Other major alterations to the structure and number of existing government departments should be rejected. Cutting the number of cabinet ministers would reduce the Prime Minister’s patronage, while cosmetic departmental reorganisations should be avoided. They generally waste time, sap energy and distract from real issues. What’s needed is not to create new fiefdoms, but to break them down, ensuring far more effective cross-departmental working.

5. Strengthen support for ministers

Ministers’ private offices are severely underpowered. The Coalition Government introduced Extended Ministerial Offices to allow experts to be recruited directly to support ministers. But central controls deterred ministers from setting them up, and they were subsequently scrapped.
This innovation should be restored and deepened. Ministers need more support and alternative sources of advice, and the system should more easily allow outside experts to be brought in.
This is not solely about recruiting more political advisers, although ministers still have far fewer of these compared to countries such as Australia, but also about securing the advice of policy experts, business leaders, and finance professionals.

6. Accelerate the digital transformation of government business and services

While the world is transformed by the internet age, government has remained more or less the same, despite efforts to raise the profile of technological innovation and service delivery over the course of this decade. The Government Digital Service should be given stronger powers over departments to implement the long-promised unified digital platform for access to public services and information, while a National School for Technology would better equip public servants.

7. Reform the Civil Service

The Civil Service should be smaller, better remunerated and equipped with world-class skills. The barriers between Whitehall and the outside world should be more porous, with more secondments to and from the private sector.
Layers of Civil Service management should be reduced. Pay should be performance-related, and the pay ceiling for the most important jobs should be scrapped.
A new ‘Deep Stream’ would draw in a new generation of highly talented outsiders. There should be a professional CEO in every government department, recruited from the private sector.

8. Set and publish clear objectives for cabinet ministers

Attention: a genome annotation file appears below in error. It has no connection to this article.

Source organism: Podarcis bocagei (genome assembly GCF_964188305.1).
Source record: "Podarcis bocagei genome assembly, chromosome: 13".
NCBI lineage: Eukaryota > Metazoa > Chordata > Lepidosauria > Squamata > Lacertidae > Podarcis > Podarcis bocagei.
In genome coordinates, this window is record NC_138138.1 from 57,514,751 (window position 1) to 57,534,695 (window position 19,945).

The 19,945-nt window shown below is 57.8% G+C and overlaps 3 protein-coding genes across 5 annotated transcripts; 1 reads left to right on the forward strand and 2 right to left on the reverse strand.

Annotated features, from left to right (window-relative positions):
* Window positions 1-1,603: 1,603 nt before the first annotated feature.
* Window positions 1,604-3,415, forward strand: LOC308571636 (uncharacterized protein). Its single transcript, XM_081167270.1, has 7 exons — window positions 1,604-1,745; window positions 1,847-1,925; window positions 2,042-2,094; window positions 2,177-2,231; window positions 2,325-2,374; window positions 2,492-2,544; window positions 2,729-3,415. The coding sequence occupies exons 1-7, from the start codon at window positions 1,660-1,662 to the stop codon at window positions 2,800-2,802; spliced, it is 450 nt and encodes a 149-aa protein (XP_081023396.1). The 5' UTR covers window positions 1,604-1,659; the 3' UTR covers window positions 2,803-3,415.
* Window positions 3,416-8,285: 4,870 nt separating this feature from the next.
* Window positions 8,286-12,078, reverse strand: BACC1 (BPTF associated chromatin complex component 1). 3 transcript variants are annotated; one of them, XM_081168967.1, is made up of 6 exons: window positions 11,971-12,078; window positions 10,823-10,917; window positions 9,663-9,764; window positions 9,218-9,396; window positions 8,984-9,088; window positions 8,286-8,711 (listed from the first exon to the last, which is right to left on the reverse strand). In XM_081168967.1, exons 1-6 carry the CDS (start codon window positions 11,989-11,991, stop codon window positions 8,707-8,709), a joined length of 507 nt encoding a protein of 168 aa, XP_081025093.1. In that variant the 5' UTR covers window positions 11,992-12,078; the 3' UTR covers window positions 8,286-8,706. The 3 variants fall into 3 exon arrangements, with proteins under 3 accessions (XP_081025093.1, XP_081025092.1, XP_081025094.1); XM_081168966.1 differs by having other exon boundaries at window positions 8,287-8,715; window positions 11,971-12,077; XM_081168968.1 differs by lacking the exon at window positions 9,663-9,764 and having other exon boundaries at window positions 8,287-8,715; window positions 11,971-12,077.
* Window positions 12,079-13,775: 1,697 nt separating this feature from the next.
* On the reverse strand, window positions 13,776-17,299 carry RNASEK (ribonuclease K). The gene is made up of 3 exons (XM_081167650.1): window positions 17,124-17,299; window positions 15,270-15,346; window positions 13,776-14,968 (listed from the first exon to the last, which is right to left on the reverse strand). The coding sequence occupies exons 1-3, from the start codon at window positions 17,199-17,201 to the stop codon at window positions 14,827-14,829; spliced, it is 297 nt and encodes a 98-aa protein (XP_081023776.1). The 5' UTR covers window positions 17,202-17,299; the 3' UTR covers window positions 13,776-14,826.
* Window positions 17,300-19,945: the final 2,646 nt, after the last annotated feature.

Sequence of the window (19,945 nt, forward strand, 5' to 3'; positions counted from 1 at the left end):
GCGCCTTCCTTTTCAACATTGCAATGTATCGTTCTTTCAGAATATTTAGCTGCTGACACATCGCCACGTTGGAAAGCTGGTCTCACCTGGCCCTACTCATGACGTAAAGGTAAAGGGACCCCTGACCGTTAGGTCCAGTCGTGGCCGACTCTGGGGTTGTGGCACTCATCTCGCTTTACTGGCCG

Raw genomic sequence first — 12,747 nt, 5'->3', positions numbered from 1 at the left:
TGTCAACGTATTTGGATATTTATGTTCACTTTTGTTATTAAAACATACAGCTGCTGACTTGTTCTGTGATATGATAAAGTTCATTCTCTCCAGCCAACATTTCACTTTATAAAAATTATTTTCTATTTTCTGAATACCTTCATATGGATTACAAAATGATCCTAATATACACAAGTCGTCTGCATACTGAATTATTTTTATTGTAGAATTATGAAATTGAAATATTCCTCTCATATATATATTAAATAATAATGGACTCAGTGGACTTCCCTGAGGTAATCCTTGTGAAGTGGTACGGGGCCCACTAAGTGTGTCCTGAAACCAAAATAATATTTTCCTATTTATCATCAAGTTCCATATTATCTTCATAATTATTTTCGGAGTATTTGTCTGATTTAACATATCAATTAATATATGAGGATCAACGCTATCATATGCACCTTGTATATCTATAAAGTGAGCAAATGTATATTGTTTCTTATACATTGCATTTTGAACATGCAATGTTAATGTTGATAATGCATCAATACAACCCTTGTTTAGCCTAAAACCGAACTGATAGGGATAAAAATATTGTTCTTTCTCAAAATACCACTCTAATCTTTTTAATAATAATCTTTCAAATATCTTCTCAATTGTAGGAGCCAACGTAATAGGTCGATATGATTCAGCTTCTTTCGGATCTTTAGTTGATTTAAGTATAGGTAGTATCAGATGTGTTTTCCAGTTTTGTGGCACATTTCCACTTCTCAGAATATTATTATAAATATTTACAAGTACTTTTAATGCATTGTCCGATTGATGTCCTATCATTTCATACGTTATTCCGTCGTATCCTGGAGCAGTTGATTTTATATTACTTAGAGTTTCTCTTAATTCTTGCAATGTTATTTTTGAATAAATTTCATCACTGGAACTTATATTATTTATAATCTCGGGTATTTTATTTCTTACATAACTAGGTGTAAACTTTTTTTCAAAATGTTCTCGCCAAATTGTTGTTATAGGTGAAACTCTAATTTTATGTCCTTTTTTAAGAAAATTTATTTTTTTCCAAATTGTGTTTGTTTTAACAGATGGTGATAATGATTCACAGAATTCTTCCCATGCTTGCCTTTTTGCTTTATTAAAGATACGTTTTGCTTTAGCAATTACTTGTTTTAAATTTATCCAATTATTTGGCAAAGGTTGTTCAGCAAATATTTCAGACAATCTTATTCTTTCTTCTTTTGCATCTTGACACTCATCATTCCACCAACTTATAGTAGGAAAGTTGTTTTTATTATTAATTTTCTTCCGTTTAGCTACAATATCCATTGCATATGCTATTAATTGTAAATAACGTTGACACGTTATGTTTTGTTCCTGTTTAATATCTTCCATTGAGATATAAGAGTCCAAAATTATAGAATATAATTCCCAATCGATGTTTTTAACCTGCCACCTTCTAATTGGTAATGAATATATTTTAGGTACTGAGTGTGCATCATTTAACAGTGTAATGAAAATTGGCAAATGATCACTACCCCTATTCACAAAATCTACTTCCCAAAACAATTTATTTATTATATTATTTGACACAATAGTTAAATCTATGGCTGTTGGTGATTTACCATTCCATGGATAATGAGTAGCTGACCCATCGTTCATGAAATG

In Australia and Canada, and under Tony Blair, the Prime Minister has written an open letter to ministers to set out what specifically he wants from them. The new Prime Minister should do the same for every cabinet minister, replacing ineffectual Single Departmental Plans, making clear from the top of government what is expected, and how departmental performance is going to be evaluated.

9. Reboot departmental boards

Departmental boards were given a stronger role by the Coalition Government, but their effectiveness has varied depending on the commitment of ministers and permanent secretaries.
Boards should be given a renewed remit to drive through the next wave of Whitehall reforms. Non-executive directors should be given the ability to delay or veto bad decisions and specific responsibility for particular departmental projects. If Secretaries of State will not take their boards seriously, the Prime Minister should appoint independent outsiders as chairs.

10. Equip ministers for the job

Ministers receive no formal training, peer-to-peer support, mentoring or appraisal. Many assume positions of immense responsibility with little or no experience outside politics or of running large organisations. Ministers and their advisers should have access to mentors, senior leadership training and the support of external experts.

A new Prime Minister has a brief window of opportunity to make systemic changes such as these. Next week he should take it. Both candidates have made big promises. They will need to make sure government is equipped to deliver them.